In 2009, Tropicana, a Pepsico-owned juice brand, decided to undergo a packaging redesign. However, less than two months in, Tropicana pulled the plug and reverted to its original design.
Apparently, Tropicana had suffered a 20% drop in sales and its market share was eroding quickly. This was cause for concern because the entire refrigerated orange juice category posted flat sales during the same period. Could Tropicana’s packaging redesign have caused such a decline with no change to the actual product?
Why The U-turn?
After Tropicana’s packaging redesign, customers immediately expressed their dissatisfaction via letters, e-mails, social media and telephone calls. Some considered the new look to be ‘ugly’, ‘stupid’ and ‘generic’, while some thought the redesign made it more difficult to distinguish among other varieties of Tropicana including the competition.
Tropicana sought to create excitement around the Pure Premium juice with an all new look and an integrated marketing campaign to boot. Their intention was to communicate the product’s attributes and health benefits. Unfortunately, it didn’t work out as planned. To offer more context let’s evaluate the packaging changes.
Original Vs Redesign
The traditional orange with a straw illustration was replaced by an inviting full glass of orange juice. The lid received an upgrade too. It sported a new squeeze-type ergonomic design that resembled a half orange. The lid’s creative touch blended well with the overall advertising campaign, “Squeeze, it’s a natural”.
In addition, the logo changed from a horizontal display to a vertical placement. Even the font was given a less dramatic modern feel. The capitalization, “PURE PREMIUM”, was downplayed to lower case characters.
The logo size was reduced as a result of the new orientation and space constraints. It was also possible that Tropicana wished to draw more attention to the “100% Orange Pure & Natural” claim. It highlighted that with a heavier font and displayed the text twice on the front.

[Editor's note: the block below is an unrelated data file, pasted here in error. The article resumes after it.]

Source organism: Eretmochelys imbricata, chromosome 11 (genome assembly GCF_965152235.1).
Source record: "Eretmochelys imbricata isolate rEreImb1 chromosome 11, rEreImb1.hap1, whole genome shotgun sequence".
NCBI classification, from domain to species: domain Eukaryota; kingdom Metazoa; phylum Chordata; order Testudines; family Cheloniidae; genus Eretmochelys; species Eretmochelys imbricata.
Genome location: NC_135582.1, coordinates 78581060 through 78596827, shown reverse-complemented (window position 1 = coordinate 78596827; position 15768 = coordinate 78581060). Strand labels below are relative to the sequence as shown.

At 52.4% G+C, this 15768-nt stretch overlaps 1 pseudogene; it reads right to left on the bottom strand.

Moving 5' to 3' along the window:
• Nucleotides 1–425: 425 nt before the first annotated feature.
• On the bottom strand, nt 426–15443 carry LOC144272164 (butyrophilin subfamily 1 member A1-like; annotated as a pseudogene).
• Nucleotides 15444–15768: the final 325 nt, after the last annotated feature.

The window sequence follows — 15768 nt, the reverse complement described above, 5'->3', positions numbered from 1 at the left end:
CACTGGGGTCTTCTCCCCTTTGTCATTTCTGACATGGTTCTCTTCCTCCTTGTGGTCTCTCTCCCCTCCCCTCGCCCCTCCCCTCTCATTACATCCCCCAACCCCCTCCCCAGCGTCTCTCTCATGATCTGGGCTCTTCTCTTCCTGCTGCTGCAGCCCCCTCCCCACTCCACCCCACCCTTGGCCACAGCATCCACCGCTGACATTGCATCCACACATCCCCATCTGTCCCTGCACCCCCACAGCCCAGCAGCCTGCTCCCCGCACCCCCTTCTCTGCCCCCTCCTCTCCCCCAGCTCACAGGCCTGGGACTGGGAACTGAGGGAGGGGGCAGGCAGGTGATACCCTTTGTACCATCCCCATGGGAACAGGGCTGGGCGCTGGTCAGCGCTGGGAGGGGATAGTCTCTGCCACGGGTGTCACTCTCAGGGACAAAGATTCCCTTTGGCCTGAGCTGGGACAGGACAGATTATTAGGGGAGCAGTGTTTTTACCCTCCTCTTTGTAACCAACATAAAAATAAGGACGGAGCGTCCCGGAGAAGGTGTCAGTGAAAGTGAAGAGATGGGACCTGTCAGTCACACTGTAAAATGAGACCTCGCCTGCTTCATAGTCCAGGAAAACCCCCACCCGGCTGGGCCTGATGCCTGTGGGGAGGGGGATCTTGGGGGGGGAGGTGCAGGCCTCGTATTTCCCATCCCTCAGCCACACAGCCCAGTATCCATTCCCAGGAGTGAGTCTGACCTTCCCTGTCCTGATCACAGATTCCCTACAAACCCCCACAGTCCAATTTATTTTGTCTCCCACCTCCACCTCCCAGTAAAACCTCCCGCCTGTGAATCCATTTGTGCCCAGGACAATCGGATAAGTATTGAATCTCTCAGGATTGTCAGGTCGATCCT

Suffice to say, Tropicana wasn’t in favor of subtlety when it came to brandishing its new concept.
The People Have Spoken
While everyone is entitled to an opinion, Tropicana had little choice but to pay heed to what customers were saying. After all, there was hardly any other evidence to support the sales decline.
Neil Campbell, president of Tropicana North America, said, ” It was not the volume of outcries that led to the corporate change of heart because it was a fraction of a percent of the people who buy the product. Rather, the criticism is being heeded because it came from some of our most loyal consumers. We underestimated the deep emotional bond they had with the original packaging”.
“What we didn’t get was the passion that this very loyal small group of consumers have. That wasn’t something that came out in the research”, Mr. Campbell added.
- Consumers can develop strong attachments to the appearance of a brand as much as the functional/emotional benefits it provides.
- Complete brand identity overhauls are not simple. They warrant deep research and strategic thought. A complete redesign is like asking someone to accept change overnight. Perhaps, gradually ushering customers to a new look is more advisable at times.
- Packaging is not just a means of wrapping up your product for sale. They are visual identifiers and the last communication device a product has at the point of sale. If your customers can’t tell you apart from others, you’re definitely making it easier for the competition.
Tropicana’s redesign struggle illustrates the importance of packaging in the overall branding ecosystem. Whether Tropicana really conducted research to that effect or chose to ignore findings before commercializing the new packaging remains unknown.
In my opinion, the orange with a straw was a clear illustration of what consumers could expect. It lent a natural association to ‘pure’ and ‘freshness’. Replacing this imagery with a glass of orange juice could motivate consumers to wonder if the formula had indeed changed.
It must also be said that this could have also swung in the other direction. Consumers could have loved the new design just as much as they did the advertising campaign that ran in parallel.
What we have learned however, is that we need to talk to our most loyal customers before significant alterations are made. This would not only help assess viability, but, also eliminate dissatisfaction, confusion and wastage of resources. My article, “Developing Products For Creatures Of Habit” touches on a recent case concerning SnapChat.
Peter Arnell, CEO of the creative agency behind Tropicana’s packaging redesign, in a speech explaining the company’s intention:
Image Credits – nytimes.com